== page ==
There is more to Buffalo than these stud rookies, as we haven’t even mentioned Ryan O’Reilly and the 60 points he scored in his first season with the club last year. O’Reilly is the type of player that plays in all situations and just exudes leadership. He is another key building block for Buffalo and for a guy like Steven Stamkos to look at and see that Buffalo is serious about winning now and for the next decade. Another player that Buffalo has is stud in the making defender, Rasmus Ristolainen. Ristolainen had a career year last year scoring 41 points, while logging over 25 minutes of ice per night for the blue and gold.

I could go on all day about the young nucleus Tim Murray has built, but let’s look at it from the perspective of Buffalo and their interest in the star center. There have been rumors ever since the 2015 draft that Tim Murray tried to trade the Jack Eichel pick to Tampa for Steven Stamkos, he has never publicly said that is the case, but it has been reported for quite some time. That obviously shows how much Tim Murray covets this player and what he brings to the ice. Then you factor in Terry Pegula and his willingness to spend to the cap to bring the city of Buffalo a winner. Pegula has been a Buffalo sports fan his entire life and he has shown in the past with Mike Babcock that he will not be outbid.
This is where you have to factor in the quotes from Tim Murray about how he believes that you can win with players making $11-$12 million per season in a cap era. He believes that you have to get the top-flight talent and then move the other pieces to make it work. Buffalo, at this point, is not short on top-flight talent with Eichel, Reinhart, O’Reilly, Ristolainen, Evander Kane, etc. but Steven Stamkos could truly put this team over the top. For the longest time, Buffalo has been a joke in terms of trying to lure free agents, but Pegula has spent millions of dollars trying to make Buffalo a destination for players.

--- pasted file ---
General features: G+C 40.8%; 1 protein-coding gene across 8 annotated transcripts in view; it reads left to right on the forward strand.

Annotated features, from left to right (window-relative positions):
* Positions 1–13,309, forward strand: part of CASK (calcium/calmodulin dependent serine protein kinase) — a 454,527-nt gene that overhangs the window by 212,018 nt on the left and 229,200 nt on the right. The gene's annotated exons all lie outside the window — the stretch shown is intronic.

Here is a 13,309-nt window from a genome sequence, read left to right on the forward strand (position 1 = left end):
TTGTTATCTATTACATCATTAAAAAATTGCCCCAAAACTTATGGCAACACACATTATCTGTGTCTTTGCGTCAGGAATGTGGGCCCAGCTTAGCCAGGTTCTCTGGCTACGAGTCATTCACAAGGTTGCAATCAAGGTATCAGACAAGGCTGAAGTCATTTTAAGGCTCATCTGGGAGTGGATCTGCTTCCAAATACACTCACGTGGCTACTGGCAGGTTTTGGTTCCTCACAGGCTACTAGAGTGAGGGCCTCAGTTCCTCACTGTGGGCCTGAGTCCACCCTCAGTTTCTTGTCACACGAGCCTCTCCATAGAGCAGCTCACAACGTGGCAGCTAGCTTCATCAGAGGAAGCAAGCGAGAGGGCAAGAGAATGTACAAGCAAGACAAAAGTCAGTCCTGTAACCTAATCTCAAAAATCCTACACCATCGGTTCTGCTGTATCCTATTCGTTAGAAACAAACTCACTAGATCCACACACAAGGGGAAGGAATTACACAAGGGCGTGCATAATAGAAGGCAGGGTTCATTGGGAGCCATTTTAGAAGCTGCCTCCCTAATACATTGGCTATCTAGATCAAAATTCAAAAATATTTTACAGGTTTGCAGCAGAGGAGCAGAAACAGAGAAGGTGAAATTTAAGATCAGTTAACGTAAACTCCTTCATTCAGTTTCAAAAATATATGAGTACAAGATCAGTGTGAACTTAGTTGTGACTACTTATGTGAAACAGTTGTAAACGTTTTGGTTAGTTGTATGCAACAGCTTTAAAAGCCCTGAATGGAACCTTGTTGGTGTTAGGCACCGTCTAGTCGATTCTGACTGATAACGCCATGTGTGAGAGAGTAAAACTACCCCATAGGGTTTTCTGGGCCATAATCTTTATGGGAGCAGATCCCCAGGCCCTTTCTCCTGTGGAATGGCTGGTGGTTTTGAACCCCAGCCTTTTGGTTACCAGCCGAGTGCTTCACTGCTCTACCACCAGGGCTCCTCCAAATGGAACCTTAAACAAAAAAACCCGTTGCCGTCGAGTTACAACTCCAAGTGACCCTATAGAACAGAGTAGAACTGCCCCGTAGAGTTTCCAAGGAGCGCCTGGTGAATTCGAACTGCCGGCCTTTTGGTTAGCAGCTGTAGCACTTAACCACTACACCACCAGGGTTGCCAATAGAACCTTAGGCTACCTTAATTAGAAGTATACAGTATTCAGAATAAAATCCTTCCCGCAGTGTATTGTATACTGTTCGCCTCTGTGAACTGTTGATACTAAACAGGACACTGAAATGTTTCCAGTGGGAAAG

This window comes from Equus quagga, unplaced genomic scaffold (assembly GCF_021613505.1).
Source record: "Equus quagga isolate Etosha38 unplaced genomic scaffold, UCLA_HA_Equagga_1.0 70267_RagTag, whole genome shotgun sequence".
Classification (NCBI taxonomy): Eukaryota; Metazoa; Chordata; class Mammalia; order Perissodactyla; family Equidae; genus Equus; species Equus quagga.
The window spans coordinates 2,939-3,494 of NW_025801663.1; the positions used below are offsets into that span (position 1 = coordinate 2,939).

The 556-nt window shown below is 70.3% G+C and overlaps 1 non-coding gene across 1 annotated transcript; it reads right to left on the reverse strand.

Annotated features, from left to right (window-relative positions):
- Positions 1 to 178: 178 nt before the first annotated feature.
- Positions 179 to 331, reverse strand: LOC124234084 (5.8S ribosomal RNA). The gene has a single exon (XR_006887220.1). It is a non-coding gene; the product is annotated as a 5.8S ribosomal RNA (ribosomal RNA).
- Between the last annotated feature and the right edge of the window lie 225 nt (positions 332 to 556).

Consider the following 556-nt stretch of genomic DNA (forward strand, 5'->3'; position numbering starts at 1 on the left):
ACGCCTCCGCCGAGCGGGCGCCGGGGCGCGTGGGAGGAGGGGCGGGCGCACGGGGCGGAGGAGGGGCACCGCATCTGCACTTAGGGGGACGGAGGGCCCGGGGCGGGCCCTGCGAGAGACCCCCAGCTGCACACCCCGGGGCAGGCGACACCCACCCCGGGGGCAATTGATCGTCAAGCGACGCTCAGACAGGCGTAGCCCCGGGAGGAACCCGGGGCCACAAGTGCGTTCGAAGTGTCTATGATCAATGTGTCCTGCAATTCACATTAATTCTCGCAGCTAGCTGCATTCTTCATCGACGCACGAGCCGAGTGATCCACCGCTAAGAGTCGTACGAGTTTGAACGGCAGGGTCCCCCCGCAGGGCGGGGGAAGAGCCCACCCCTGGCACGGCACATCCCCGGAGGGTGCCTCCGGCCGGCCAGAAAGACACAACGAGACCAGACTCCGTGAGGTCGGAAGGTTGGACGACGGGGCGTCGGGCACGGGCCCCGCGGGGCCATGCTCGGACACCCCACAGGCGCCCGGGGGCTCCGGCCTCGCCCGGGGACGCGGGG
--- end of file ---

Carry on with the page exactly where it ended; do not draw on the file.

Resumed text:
Buffalo might not get the result they are looking for when it comes to Steven Stamkos, but there is no doubt that it won’t be for a lack of trying. I truly expect Buffalo to give Stamkos the highest dollars per year, and in my opinion, the best chance to win long term. Buffalo isn’t far off now, he could be the final piece to the puzzle that puts the Sabres back into the playoffs, and maybe one day he will lead them to the Stanley Cup Championship this city and market so desperately craves.

 

Photo Credit: USA Today

Steven Stamkos Free Agency Destinations


By Bobby Bauders
Senior Writer/Editor

Steven Stamkos is probably done in Tampa Bay, unless General Manager Steve Yzerman can somehow get a deal worked out and still be able to re-sign his massive load of impending free agents next offseason. More info on that here: Where’s Steven Stamkos going?

Given the likelihood of Stamkos hitting the open market, let’s explore where the 26-year-old center may end up. We’ll look at the front runners, and then some surprising dark horses.